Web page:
Andy Murray faces a fresh battle to keep his career alive after learning he may need surgery to fix a bone growth around his hip. Murray was forced to miss January’s ATP Cup and the Australian Open due to an issue with his hip.
And his return was put back again as he pulled out of events in Montpellier and Rotterdam.
Murray has been rehabbing in recent weeks and is back training at the LTA’s National Tennis Centre in Roehampton with the hope of playing at the Miami Open next month.
But the two-time Wimbledon champion has revealed he is waiting to discover whether he will need surgery to deal with a heterotopic ossification (HO) – the formation of bone in the soft tissue close to the skeleton.
Murray has been told he may have developed HO as a consequence of the hip resurfacing operation he had last January and could need surgery to solve the problem, putting his career at a crossroads.
The 32-year-old has been clear about his desire to play against the best in the world once again, having won the European Open in Antwerp in October.
But the former world No 1 admits if his worst fears are confirmed, he could be forced to miss Wimbledon and be set for another extended period on the sidelines.
“I do want to keep playing. It’s just whether I’m able to or not is the question,” he said.
“It’s been unbelievably complex. Hopefully the activity around this heterotopic ossification settles down. I’ll see what happens in the next few weeks. I might be playing in the next few weeks as well.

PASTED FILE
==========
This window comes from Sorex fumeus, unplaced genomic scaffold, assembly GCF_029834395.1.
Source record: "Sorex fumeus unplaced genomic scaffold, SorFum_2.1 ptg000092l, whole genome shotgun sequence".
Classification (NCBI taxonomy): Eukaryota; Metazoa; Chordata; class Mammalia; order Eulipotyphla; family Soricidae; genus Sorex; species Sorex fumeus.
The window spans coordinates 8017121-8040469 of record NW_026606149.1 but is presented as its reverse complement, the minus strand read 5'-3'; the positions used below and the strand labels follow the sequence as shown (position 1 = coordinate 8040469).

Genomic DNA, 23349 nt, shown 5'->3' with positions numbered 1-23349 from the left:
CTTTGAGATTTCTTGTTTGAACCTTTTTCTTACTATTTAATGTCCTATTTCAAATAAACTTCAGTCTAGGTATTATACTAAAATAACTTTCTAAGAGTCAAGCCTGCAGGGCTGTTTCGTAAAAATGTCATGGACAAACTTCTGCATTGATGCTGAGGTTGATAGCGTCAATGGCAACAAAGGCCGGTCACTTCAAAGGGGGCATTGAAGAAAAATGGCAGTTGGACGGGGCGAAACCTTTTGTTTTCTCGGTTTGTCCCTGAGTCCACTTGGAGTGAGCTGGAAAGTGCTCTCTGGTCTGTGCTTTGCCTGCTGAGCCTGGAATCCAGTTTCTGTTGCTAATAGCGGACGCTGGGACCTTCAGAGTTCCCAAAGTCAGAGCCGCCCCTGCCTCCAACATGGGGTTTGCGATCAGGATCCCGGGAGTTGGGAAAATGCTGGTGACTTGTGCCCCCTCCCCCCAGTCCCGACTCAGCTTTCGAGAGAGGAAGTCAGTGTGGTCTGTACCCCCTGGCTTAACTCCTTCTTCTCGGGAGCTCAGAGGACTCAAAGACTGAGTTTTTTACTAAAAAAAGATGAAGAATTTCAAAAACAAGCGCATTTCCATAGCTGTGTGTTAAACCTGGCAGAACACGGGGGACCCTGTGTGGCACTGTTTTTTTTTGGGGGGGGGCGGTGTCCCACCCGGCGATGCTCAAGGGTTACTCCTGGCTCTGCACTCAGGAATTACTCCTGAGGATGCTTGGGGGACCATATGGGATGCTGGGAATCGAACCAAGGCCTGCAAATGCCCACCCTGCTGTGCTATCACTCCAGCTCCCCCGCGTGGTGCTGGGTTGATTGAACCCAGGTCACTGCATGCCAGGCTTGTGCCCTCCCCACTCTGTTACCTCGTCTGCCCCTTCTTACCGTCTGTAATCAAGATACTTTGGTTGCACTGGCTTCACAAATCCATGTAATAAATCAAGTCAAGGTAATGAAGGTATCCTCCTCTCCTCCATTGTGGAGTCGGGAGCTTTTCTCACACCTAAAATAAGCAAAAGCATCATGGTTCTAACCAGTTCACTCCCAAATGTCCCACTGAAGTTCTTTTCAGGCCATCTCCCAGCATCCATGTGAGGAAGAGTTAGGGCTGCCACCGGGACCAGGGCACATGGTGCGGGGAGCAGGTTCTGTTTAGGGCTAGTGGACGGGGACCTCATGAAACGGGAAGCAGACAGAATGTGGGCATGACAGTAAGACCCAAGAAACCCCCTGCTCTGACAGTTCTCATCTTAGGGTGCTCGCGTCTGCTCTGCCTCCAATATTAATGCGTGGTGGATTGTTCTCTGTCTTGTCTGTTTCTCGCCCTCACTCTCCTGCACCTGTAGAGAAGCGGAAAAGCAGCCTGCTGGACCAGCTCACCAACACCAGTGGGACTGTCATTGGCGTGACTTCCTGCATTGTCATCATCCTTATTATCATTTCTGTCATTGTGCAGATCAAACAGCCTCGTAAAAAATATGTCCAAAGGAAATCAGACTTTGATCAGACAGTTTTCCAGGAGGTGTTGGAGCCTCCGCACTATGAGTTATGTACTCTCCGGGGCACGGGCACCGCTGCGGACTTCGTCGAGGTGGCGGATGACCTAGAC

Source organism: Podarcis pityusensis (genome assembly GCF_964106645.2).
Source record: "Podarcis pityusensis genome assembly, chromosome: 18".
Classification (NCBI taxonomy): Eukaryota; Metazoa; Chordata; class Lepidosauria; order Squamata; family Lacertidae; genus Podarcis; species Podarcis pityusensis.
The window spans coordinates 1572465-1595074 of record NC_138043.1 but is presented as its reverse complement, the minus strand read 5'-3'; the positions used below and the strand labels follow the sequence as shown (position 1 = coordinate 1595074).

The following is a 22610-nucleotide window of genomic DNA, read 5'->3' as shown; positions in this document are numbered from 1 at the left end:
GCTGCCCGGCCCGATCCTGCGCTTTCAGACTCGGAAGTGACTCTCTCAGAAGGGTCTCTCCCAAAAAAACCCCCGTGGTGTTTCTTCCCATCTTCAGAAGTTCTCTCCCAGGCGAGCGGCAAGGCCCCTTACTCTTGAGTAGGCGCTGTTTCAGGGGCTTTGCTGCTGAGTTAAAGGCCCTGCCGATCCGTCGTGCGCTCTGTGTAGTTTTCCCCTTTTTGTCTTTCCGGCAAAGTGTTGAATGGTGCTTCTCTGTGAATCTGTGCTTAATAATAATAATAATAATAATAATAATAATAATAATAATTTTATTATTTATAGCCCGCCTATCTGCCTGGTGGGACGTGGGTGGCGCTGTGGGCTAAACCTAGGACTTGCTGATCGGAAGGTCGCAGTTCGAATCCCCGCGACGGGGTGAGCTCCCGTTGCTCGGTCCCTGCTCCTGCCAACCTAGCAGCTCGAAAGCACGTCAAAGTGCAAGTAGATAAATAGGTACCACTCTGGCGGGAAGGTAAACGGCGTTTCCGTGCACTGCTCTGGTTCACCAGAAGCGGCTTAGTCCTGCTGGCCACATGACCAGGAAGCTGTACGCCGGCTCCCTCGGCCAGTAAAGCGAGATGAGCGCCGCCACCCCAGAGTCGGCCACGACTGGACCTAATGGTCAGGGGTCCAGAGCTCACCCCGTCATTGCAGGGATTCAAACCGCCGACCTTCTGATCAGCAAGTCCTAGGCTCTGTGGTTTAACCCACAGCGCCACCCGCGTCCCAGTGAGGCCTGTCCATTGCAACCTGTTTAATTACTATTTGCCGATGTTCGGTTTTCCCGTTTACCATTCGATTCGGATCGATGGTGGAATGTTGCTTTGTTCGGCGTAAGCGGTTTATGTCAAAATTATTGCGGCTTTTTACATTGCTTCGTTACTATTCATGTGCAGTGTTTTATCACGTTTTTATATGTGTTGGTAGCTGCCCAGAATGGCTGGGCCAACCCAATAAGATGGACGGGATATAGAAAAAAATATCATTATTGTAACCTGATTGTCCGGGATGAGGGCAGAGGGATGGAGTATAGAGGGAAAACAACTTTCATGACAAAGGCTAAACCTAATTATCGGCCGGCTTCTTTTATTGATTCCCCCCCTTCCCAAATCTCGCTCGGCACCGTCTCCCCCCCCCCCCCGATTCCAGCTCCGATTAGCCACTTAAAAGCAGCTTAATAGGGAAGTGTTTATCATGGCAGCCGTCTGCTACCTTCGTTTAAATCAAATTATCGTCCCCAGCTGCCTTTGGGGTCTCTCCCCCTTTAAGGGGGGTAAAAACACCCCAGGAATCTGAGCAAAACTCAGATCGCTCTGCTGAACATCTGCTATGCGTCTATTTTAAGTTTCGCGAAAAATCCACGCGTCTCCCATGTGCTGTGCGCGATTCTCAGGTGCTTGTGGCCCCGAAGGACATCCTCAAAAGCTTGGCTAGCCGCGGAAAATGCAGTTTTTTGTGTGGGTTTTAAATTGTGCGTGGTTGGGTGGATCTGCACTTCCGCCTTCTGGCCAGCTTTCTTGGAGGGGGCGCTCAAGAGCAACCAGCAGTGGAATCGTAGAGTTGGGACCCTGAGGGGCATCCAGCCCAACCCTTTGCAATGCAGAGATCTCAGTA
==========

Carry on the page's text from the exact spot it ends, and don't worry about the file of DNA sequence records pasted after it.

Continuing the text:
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“This is just something that comes up which is extremely common in hip resurfacing, a traumatic kind of injury.
“If I have to have that removed because it is what is causing the problem, then that is a pain in the a***.
“That’s what I hope but over the last couple of years I have become quite pessimistic about time frames, issues and stuff because of what has gone on really and what has been said to me.
“I don’t want to say I will definitely be in Miami playing but there is also the possibility that I might have to have something done. We’ll just have to see.
“I should know by the end of next month whether I’m good to play or not with it. That’s what I have to wait for. And then the issue around that is if they can’t get to it with an arthroscope, which is obviously the hope, is that I would then have to be opened up again. That obviously takes longer to recover.
“It’s not like a major operation to have it removed but it’s just if they cannot get there with an arthroscope to remove it, that is the issue. How long would I be out for? I have no idea.
“The thing is, if I have that thing removed and it just grows back, I can’t do anything about that really.”
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